Since May, more than 700 global cases of monkeypox have been identified in countries outside West and Central Africa where the virus is endemic.

Although no deaths have been reported so far, the highly unusual outbreak has health officials around the world scrambling to understand how the virus spreads and make sure there are enough vaccines and treatments available in case it accelerates.

“We should expect to see more cases and more tests in the coming days,” Raj Panjabi, senior director for Global Health Security and Biodefense at the White House, said during the news conference.

The World Health Organization said last week that the outbreak posed a “moderate” risk to global public health. On Thursday, Maria Van Kerkhove, who leads the emerging diseases and zoonoses teams at the WHO, said the organization suspects human-to-human transmission has been occurring for weeks in Europe.

The CDC maintains the risk to Americans is “low” but holds regular briefings on the status of the outbreak. Most cases in the US have been among men who identify as gay, bisexual or men who have sex with men, but health officials warn the disease can spread through close contact between any individual.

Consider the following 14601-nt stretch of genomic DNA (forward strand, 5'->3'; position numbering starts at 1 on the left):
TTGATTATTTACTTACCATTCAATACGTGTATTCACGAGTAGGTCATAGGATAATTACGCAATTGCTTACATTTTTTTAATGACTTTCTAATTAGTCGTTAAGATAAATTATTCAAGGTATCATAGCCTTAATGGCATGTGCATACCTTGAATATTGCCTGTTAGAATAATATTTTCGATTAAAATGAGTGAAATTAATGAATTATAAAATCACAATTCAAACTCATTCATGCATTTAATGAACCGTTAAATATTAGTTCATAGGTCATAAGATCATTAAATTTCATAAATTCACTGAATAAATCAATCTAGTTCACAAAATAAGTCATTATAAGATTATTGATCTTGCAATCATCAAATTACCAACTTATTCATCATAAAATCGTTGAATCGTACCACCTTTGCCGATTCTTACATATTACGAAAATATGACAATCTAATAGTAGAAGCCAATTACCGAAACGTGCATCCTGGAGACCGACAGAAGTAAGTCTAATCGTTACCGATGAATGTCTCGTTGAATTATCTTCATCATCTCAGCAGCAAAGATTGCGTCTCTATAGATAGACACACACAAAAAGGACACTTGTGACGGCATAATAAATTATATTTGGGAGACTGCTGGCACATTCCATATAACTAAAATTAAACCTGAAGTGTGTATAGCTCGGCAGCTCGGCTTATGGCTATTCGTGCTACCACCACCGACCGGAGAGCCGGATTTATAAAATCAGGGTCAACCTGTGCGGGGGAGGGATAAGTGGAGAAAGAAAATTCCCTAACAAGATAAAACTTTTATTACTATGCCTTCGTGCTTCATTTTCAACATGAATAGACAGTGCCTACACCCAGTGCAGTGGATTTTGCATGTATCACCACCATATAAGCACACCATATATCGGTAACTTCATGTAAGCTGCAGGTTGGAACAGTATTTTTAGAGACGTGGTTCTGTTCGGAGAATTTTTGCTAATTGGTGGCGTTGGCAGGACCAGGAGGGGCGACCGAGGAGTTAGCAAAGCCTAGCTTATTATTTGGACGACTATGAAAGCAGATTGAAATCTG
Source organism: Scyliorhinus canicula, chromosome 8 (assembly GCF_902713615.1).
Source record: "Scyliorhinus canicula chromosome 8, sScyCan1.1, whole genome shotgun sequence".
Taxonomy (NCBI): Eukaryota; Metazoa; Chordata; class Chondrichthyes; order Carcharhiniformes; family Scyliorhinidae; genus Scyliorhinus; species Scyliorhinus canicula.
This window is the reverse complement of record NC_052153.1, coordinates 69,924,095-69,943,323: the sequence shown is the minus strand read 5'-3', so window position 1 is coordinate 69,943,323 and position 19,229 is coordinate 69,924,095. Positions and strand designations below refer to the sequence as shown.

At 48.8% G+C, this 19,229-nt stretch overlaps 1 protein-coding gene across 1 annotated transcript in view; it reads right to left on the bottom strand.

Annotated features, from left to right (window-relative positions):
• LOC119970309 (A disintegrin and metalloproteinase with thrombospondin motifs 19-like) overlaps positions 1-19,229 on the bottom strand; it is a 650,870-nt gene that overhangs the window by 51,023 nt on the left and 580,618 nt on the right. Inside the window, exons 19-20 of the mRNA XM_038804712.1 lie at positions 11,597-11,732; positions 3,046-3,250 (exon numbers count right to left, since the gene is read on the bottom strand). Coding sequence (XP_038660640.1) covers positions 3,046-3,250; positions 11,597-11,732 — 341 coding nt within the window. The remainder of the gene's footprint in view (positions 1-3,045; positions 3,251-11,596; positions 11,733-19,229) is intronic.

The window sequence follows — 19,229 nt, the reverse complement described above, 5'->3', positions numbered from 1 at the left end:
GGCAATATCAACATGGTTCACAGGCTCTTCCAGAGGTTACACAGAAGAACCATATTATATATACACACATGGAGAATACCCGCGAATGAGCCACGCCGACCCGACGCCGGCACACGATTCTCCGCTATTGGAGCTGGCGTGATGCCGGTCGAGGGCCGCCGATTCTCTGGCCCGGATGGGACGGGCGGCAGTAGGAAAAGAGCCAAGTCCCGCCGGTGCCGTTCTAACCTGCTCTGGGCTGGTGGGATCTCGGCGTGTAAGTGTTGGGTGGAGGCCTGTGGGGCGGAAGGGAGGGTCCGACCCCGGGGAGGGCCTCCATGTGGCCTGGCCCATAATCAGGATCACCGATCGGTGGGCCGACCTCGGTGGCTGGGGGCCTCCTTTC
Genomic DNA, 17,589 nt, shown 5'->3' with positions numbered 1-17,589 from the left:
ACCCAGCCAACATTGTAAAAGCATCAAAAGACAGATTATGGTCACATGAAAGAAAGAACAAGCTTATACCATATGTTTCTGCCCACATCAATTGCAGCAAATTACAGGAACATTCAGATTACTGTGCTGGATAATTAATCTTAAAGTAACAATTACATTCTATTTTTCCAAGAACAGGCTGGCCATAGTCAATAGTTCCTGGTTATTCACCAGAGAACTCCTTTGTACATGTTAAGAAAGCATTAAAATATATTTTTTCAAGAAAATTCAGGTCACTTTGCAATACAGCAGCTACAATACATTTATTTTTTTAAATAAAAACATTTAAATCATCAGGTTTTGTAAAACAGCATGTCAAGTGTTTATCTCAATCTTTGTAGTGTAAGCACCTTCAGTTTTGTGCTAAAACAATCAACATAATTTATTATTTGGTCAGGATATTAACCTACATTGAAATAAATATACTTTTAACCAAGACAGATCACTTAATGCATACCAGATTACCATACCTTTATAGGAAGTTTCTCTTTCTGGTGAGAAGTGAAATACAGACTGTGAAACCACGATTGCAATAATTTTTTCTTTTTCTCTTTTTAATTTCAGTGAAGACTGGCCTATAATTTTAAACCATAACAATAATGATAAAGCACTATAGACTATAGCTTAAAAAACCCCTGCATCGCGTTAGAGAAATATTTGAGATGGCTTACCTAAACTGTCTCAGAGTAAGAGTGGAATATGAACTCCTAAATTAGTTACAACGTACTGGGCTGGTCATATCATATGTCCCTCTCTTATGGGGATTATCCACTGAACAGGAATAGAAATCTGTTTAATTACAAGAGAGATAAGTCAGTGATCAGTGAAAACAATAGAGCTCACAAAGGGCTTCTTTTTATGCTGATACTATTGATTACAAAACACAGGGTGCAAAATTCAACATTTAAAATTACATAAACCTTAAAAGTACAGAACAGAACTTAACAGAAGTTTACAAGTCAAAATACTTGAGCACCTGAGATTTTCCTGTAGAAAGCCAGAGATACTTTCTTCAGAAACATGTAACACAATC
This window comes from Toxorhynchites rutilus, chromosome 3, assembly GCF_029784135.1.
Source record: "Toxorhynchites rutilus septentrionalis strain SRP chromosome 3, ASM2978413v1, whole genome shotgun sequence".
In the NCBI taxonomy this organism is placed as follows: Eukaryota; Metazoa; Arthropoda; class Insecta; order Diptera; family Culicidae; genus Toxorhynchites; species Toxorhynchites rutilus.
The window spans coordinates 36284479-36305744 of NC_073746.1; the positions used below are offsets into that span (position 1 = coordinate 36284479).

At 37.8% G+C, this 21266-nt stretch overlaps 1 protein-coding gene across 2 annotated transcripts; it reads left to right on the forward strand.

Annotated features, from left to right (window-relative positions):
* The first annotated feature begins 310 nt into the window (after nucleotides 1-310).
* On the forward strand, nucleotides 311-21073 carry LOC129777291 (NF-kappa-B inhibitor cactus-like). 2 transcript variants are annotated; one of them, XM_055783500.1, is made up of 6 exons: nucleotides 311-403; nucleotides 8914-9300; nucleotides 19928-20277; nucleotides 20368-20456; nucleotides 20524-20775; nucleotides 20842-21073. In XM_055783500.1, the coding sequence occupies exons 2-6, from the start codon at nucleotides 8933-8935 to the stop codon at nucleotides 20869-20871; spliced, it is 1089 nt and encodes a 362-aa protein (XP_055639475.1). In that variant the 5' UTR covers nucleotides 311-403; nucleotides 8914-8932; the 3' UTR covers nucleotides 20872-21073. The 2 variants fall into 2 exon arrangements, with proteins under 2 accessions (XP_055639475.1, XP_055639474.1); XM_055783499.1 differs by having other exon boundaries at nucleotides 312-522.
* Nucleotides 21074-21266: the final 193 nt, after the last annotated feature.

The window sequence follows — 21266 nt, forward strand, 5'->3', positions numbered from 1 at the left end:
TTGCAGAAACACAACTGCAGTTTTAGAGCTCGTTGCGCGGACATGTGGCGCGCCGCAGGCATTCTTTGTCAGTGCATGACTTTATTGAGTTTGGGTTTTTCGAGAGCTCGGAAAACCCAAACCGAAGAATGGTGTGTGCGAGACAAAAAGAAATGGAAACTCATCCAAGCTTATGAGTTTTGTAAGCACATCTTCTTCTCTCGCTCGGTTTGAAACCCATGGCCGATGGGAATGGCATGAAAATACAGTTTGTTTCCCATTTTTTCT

The federal government has distributed 1,200 smallpox and monkeypox vaccines and 100 courses of treatment to eight states to inoculate close contacts of monkeypox patients. More than 340 contacts of confirmed cases have been identified, with more than 20 considered “high” risk and more than 120 considered “intermediate” risk.

The first cases in the US were confirmed in mid-May in Massachusetts and New York, with cases subsequently confirmed in California, Colorado, Florida, Georgia, Illinois, Pennsylvania, Virginia and Washington.

Federal health officials are urging doctors to send samples from suspected cases to a network of labs across the country that can test for monkeypox, or orthopox, a related virus.

The Strategic National Stockpile contains doses of two vaccines that can be used to prevent and treat monkeypox: a newer two-dose vaccine approved for monkeypox and smallpox called Jynneos, and an older vaccine approved for use against smallpox, but can be used for monkeypox, called ACAM2000.

On Friday, Assistant Secretary for Preparedness and Response Dawn O’Connell declined to say how many doses of either were in storage, citing national security. “We have enough vaccine available to handle the current outbreak,” she said.

O’Connell said the vaccines were placed on SNS sites across the country and there were additional doses of the Jynneos vaccine in storage with the manufacturer, Bavarian Nordic.

Last month, the CDC said the SNS contained more than 1,000 doses of Jyenneos and more than 100 million doses of ACAM2000. The agency said on Friday that the Jynneos figures were no longer accurate, but declined to elaborate on whether fewer or more doses were now available.

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